Text by Dr Joan Forrett Partner, Harkness Henry Lawyers. Images by Mansergh Graham Landscape Architects.
Can residential development result in better outcomes with reduced adverse amenity and visual effects when considered against the existing environment?
What is the ‘Existing Environment’?
One area that seems to cause planning confusion is the assessment of an activity against the existing environment.
This is an area of planning law that tends to overlap with the discretionary assessment of ‘permitted baseline’ however the two concepts are separate.
In simple terms, existing environment describes what is lawfully happening on the subject site at present, including consented activities, and the permitted baseline represents those activities that might be permitted on the subject site in future according to the permitted activity rules and performance standards applying.
We are presently assisting a client with a subdivision consent for a 165 residential lot that will supersede a previously consented (non-complying) 130-lot development on the same site. The original development, which was consented in 2015, largely worked around the existing contours on the site, giving rise to a variety of steeply sloping allotments with difficult road and access arrangements. Detailed design work demonstrated that significant retaining struc tures would be required to achieve level building platforms. Some of those retaining walls would be up to 8m high with fences along the top.
The new proposal will slightly lower the highest point and smooth the contours on the site enabling a greater range of accessible residential sites and improved integration with the adjoining rural residential zone. The maximum retaining walls will reduce to 3m and the overall length of retaining walls decreases by 56%.
The Landscape and Visual Assessment report prepared by Michael Graham of Mansergh Graham Landscape Architects Ltd, proposes extensive and attractive planting in the form of street trees, hedging and boundary planting and, in my view, rightly concludes that the new proposal will have less than minor adverse effects on the environment when assessed against the existing environment that must contemplate the 2015 consent.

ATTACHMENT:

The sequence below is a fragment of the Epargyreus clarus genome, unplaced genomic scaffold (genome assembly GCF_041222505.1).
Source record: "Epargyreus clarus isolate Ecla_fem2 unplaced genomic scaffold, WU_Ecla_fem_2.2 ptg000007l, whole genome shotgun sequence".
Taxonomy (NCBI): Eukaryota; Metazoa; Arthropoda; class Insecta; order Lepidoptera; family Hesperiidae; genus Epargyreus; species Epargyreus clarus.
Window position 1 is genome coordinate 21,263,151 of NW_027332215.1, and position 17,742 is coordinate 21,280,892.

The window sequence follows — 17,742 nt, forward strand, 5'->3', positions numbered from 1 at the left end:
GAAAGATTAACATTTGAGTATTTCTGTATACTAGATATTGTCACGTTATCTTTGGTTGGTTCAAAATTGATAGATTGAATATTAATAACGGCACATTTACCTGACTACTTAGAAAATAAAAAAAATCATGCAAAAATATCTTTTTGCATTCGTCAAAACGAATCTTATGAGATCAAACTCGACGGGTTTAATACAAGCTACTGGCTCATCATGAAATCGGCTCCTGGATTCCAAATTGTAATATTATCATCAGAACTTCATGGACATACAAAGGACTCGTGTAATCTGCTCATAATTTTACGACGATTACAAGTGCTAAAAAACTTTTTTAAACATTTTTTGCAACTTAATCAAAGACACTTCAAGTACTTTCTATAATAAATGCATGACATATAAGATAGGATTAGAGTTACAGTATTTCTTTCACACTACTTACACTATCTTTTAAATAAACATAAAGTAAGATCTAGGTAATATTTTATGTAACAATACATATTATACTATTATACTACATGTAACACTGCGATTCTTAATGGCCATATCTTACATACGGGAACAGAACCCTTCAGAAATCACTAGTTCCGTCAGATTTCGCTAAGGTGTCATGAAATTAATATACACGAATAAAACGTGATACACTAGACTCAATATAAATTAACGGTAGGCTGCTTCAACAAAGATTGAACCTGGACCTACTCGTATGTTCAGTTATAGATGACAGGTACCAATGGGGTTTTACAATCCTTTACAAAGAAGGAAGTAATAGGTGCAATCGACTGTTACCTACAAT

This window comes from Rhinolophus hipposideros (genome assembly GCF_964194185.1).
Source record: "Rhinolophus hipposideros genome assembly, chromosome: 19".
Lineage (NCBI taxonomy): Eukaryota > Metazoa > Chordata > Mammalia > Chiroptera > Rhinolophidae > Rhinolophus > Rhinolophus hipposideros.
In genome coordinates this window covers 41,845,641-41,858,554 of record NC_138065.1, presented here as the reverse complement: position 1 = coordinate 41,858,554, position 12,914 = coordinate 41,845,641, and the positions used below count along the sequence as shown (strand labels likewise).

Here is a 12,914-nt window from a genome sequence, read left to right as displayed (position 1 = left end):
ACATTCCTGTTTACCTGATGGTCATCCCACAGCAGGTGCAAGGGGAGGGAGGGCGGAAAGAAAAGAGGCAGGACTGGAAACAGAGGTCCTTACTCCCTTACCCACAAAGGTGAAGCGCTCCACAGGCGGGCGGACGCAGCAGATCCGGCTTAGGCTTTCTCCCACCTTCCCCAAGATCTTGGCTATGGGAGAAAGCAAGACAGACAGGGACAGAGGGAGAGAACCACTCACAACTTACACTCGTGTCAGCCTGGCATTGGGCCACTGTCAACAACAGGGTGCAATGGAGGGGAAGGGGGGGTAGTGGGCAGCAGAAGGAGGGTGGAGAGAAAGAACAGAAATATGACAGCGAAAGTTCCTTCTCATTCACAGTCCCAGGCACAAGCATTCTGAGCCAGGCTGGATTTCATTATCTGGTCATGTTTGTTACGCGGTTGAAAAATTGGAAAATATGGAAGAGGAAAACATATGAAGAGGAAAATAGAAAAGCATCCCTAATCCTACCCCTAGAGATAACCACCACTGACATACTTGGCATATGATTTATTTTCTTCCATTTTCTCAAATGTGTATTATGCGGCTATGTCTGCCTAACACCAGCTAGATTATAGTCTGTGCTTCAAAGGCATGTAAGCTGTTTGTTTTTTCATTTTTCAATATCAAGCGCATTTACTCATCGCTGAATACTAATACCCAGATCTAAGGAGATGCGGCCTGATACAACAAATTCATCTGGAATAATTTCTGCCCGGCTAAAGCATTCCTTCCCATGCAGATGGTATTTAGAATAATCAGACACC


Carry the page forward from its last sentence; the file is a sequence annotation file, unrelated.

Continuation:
The issue for both preparation of the AEE and council’s planning report is the extent to which the underlying subdivision consent can, or must be considered when looking at the new proposal.
The case law specifying the environment that must be considered when assessing the effects of an activity has followed a series of cases that developed this concept.
The Court of Appeal in Queenstown Lakes DC v Hawthorn Estate Ltd (2006) 12 ELRNZ 299considered that the ‘environment’ embraces the future state of the environment as it might be modified by the utilisation of rights to carry out a permitted activity under a district plan. It also includes the environment as it might be modified by the implementation of resource consents which have been granted at the time a particular application is considered, where it appears that
In Te Runanga-a-iwi O Ngati Kahu v Far North DC  NZCA 221 , the applicant (Carrington Farms Ltd) had an existing land-use consent to construct 12 residential dwellings (obtained non-notified). Later, Carrington applied for a non-complying subdivision consent to create 12 lots for the 12 dwellings.